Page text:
From what I can tell, women write just as well as men. But you’d be hard pressed to prove it by looking at the statistics for the list of candidate books. Out of the 1,712 total books, just 269 (15.7 percent) were penned by those with skirts. For great books written during my lifetime, the rate increases to about 25 percent, which is a great effort, but it’s still one-third of the male rate.
So what’s the problem? Why don’t books by women get the same recognition as those by their manly counterparts? Some experts would say that patriarchal societies impose undue restrictions on women, forcing them to write under a cloak of pseudonym darkness. Others say that publishers are still angry about that whole fiasco with Cleopatra and her mystery novel. But according to an article in the July 18, 2003 issue of Nature, the true answer may be more basic than that: men and women write differently.
What. A. Shock. I always knew that men and women had differences—I’m just naturally observant that way. But Moshe Koppel of Bar-Ilan University, whose research is the focus of the article, found that you can usually tell whether a piece of text was written by a man or a woman by looking at its structure. Male text tends to use more articles (a, an, the) and spelled-out numbers that categorize and organize things. Women, they personalize by making heavy use of pronouns (I, you, we) and inserting the words “I love you” once every five paragraphs. Or at least it feels that way.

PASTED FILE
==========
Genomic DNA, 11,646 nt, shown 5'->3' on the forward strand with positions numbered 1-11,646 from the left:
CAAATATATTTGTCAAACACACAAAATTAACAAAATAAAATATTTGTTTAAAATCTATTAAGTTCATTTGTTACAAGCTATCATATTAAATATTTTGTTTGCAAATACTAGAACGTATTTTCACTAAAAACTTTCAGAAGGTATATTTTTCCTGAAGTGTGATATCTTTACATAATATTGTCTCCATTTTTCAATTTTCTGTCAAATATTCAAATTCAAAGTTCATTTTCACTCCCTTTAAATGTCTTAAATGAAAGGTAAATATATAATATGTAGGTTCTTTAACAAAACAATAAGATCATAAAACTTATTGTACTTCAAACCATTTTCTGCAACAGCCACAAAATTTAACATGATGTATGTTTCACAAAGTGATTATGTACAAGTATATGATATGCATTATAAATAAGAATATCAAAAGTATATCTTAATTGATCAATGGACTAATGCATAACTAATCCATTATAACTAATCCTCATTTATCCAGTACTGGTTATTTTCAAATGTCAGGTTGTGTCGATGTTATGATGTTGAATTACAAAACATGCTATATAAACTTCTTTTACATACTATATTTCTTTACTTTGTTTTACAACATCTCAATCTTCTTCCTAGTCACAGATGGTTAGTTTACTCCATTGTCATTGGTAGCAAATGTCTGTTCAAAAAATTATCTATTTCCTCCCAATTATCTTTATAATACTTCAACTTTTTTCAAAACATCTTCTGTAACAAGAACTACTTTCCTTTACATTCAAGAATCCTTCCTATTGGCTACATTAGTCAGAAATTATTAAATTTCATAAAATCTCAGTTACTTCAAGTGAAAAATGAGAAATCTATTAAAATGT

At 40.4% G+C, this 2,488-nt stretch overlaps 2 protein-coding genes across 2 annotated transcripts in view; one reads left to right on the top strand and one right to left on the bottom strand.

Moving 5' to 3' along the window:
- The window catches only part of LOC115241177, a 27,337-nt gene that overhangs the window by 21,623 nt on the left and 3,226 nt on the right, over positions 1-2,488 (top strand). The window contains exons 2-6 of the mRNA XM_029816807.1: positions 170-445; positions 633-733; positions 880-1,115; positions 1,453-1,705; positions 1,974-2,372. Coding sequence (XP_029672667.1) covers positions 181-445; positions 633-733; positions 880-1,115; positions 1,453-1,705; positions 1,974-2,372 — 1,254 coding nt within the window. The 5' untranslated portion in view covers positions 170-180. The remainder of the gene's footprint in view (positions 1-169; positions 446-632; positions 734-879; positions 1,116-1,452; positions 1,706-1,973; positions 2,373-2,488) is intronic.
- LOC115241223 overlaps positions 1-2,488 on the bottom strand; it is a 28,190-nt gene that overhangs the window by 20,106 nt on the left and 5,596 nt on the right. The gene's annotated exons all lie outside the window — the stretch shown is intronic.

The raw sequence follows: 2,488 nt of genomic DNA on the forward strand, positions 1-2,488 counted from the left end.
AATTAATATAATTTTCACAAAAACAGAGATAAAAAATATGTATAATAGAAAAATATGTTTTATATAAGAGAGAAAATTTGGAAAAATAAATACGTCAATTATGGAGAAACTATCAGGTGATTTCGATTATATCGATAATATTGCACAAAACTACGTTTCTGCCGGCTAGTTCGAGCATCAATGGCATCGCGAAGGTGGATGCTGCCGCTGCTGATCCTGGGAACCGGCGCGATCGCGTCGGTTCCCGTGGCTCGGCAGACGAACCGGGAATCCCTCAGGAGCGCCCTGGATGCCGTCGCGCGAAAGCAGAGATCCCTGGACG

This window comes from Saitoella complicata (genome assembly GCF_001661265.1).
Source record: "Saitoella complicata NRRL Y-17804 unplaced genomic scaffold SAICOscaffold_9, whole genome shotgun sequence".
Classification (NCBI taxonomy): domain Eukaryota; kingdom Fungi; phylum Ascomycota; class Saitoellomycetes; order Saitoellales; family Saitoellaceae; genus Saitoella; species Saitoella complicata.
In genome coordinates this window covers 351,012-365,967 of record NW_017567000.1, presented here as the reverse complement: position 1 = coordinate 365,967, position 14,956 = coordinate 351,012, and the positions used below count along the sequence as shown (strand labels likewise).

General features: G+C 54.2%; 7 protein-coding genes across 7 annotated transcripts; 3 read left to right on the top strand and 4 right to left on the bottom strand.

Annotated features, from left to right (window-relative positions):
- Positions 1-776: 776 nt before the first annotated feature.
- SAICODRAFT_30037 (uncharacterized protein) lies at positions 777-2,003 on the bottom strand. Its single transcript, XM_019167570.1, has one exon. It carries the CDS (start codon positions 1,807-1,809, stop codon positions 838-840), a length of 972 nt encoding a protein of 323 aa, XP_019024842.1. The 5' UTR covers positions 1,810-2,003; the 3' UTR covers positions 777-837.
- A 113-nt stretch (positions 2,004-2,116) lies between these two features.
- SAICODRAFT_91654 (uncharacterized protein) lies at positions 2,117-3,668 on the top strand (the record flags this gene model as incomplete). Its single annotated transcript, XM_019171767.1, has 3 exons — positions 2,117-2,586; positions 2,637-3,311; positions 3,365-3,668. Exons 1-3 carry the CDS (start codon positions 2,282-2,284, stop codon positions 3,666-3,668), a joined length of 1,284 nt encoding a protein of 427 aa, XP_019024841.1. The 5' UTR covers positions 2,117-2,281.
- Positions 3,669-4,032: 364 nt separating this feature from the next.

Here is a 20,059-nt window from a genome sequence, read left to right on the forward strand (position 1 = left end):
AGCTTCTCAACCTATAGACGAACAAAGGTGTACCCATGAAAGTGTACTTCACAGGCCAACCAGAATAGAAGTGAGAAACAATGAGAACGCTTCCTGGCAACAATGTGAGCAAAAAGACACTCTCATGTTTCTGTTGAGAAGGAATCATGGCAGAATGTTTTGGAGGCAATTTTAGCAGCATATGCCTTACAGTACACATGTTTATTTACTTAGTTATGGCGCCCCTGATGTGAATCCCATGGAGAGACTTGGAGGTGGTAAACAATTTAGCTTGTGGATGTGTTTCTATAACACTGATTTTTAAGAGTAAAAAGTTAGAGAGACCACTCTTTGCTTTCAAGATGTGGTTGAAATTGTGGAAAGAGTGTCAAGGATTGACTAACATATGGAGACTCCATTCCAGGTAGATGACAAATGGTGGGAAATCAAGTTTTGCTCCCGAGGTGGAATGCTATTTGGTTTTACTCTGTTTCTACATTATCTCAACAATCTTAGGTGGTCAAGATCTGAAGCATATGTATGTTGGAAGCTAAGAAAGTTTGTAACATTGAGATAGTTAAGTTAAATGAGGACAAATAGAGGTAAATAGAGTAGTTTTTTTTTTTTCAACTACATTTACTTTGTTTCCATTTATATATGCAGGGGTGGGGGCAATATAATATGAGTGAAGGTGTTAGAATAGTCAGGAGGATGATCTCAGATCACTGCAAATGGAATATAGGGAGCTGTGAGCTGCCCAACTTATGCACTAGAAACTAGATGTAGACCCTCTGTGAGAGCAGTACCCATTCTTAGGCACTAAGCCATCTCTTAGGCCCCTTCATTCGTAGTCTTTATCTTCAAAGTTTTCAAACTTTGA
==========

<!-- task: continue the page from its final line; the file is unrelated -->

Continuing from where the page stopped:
The research team wrote a computer algorithm to test texts from different authors. A simplified version of their system appears on the Web. It’s called Gender Genie, and you can use it to assess your own writings. The system doesn’t just look at articles and pronouns. It’s a lot more complex than that. It also looks at prepositions.
I ran the previous four paragraphs through the Gender Genie, and it gave me a score of 282/female to 551/male. In other words, I write like a man. That’s a relief.
What does all this mean for The Well-Read Man Project? Basically, men will appear prominently in the final list of fifty books. Sticking to a representative sample of great works means that only six of the fifty slots will go to female authors. Fair? No. There probably won’t be room for important classics such as Harper Lee’s To Kill a Mockingbird, the thousand-year-old Japanese court novel The Tale of Genji, or Out of Africa, by Karen Blixen, who used the male-sounding pen name Isak Dinesen.
In the end, it might not make a difference. Great ideas live in the hearts of both men and women, and impact them equally. I don’t know if it takes a man to come up with, “I think, therefore, I am.” But once it’s on paper, does the ink care about the gender of the person writing it? Reading fifty complex and enduring works is a challenge, and I’m sure that the challenge would be equally difficult if I selected 44 female works.